Director Peter Billingsley had a tough assignment: take four suburban couples and put them through a series of "relationship building" challenges that were thought-provoking, poignant, revealing and funny. In attempting to accomplish this, he makes everyone a crass caricature, preventing us from neither engaging with them nor caring about the outcome of their journey. Worse, it's just not that comical.
Couples Retreat could have been a funny movie, but even the significant acting and comic skills of its stellar cast left me completely uninvolved. The fact that it blatantly stereotyped and poked fun at gays, blacks, Asians, therapists, couples who need therapists, and on and on just added to the pain of being in the audience.
The film stars Vince Vaughn as Dave, a video game salesman who is married to Ronnie (Malin Akerman). They have two young boys and while he works long hours, she obsesses over remodeling their house, dragging him to pick out $1,000 kitchen tiles and insisting he choose a finish he prefers for new towel rails.
Dave is pals with uptight dweeb Jason (Jason Bateman), overweight black guy Shane (Faizon Love) and perpetually good-guy Joey (Jon Favreau). None of these guys are believable and some pretty heavy material is awkwardly played as comic. For example, Jason is a survivor of testicular cancer, but it's just a setup for a few jokes he makes to his friends about avoiding what they call "ball cancer."
It was difficult for me to understand why these guys would be friends, since they don't seem to like each other very much. They're not supportive; they don't have shared interests or hobbies, kids in the same schools, or even geographic proximity.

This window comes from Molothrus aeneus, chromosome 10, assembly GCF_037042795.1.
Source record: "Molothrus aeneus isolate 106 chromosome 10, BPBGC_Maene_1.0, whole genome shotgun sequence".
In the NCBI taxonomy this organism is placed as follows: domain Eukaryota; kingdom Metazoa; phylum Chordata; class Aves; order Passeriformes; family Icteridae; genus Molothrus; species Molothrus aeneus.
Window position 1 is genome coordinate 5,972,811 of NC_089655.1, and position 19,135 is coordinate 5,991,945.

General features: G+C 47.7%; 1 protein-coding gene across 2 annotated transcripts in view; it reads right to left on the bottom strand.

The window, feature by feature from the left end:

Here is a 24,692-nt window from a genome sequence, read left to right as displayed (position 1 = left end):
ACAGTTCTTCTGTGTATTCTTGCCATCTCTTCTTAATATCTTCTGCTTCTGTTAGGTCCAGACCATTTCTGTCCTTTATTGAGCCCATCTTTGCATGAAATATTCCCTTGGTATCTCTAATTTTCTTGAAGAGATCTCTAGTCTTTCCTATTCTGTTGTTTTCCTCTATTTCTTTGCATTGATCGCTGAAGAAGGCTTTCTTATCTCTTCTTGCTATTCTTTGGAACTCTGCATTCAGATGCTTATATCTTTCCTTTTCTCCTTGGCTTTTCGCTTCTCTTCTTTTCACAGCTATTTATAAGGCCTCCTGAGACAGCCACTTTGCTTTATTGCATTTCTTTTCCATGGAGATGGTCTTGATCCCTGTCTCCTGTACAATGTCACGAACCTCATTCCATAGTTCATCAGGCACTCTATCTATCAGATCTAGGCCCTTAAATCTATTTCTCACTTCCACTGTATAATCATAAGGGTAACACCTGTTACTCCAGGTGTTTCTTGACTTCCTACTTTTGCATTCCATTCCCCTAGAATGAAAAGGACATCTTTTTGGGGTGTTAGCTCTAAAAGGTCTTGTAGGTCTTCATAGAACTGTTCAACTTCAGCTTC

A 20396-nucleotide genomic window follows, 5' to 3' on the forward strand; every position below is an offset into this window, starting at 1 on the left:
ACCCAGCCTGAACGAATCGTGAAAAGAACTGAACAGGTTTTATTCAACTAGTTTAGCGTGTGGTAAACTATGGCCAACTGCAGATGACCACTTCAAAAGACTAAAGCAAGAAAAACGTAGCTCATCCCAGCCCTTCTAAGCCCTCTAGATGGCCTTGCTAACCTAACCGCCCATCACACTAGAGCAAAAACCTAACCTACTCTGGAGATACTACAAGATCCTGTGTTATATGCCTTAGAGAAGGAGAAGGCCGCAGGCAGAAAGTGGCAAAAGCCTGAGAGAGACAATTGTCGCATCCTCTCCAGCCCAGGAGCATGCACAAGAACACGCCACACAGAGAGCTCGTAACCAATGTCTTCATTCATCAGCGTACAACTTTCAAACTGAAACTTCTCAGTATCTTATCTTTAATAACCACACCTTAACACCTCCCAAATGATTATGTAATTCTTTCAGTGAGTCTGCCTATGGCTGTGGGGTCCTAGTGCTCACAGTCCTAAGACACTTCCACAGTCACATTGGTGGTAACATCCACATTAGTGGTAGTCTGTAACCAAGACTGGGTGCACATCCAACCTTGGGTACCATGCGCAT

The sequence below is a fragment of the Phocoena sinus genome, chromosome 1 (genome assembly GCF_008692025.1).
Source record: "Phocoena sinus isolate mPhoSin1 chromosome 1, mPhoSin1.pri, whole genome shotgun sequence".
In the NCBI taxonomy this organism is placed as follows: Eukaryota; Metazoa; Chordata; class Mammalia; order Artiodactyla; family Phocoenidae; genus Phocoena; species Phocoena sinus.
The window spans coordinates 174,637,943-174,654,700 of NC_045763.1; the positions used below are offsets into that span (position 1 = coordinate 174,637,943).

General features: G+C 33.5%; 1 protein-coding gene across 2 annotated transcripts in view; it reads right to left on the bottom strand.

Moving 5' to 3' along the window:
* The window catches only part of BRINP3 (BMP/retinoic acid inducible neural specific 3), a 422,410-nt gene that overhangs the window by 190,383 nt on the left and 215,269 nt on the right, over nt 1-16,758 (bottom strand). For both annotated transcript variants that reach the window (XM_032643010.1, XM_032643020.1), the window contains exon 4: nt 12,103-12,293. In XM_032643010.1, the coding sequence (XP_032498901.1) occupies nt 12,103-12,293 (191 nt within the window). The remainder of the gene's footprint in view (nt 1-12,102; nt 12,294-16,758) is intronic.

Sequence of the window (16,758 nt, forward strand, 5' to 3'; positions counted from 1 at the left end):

Dave is married to Ronnie; Jason is married to Cynthia (Kristen Bell). Shane is with Trudy (Kali Hawk) but still working through his recent divorce from Jennifer (Tasha Smith). Joey is married to Lucy (Kristin Davis, who, as a trivia aside, was born in Boulder).
Forty-something Shane has only known his 20-year-old girlfriend Trudy for two weeks before they leave town together.
Joey and Lucy are doing their best to appear normal in front of their high school daughter, and there's a touching scene where he explains to the daughter why she can't go out inappropriately dressed (e.g., halfnaked), then adds, "And you need to change your Facebook pics too. No bikini pics on the Internet. While you're in my house, you're Taliban."
After she leaves, however, it becomes clear that Joey and Lucy are holding the relationship together until the daughter moves out. The problem? Kids always know, and the dichotomy between the nice parenting moment and the vitriolic argument immediately thereafter is completely unbelievable.
The most problematic relationship to me, though, was Jason and Cynthia's. A testicular cancer survivor, Jason is clearly the stand-in for the cerebral, detached modern man. While Jason and Cynthia sell it to their friends as a fun vacation, it turns out there are hours of required relationship-building exercises, daily sessions with therapists, and other obstacles, and it's not until the end of the film that the characters get to "ride the Jet Skis," the film's metaphor for having created a strong relationship. The transition from their suburban lives to arrival at the island is jarring, and the edits throughout the film had a surprisingly rough feel, making it feel a bit like a work print.
There's not much more I can say about Couples Retreat. There were definitely some funny scenes and the exteriors (shot on location in Bora-Bora, Tahiti) were stunning, but was it a coherent film with a beginning, a middle and an end? Keep your expectations low and perhaps you'll enjoy its 107 minutes of late-night skits. Then again, maybe a tanning salon and daiquiri would be a better use of your cash.
Dave Taylor has been watching movies for as long as he can remember and sees at least 500 films a year. You can find his longer, more detailed reviews at www.DaveOnFilm.com or follow his movie updates on Twitter as @FilmBuzz.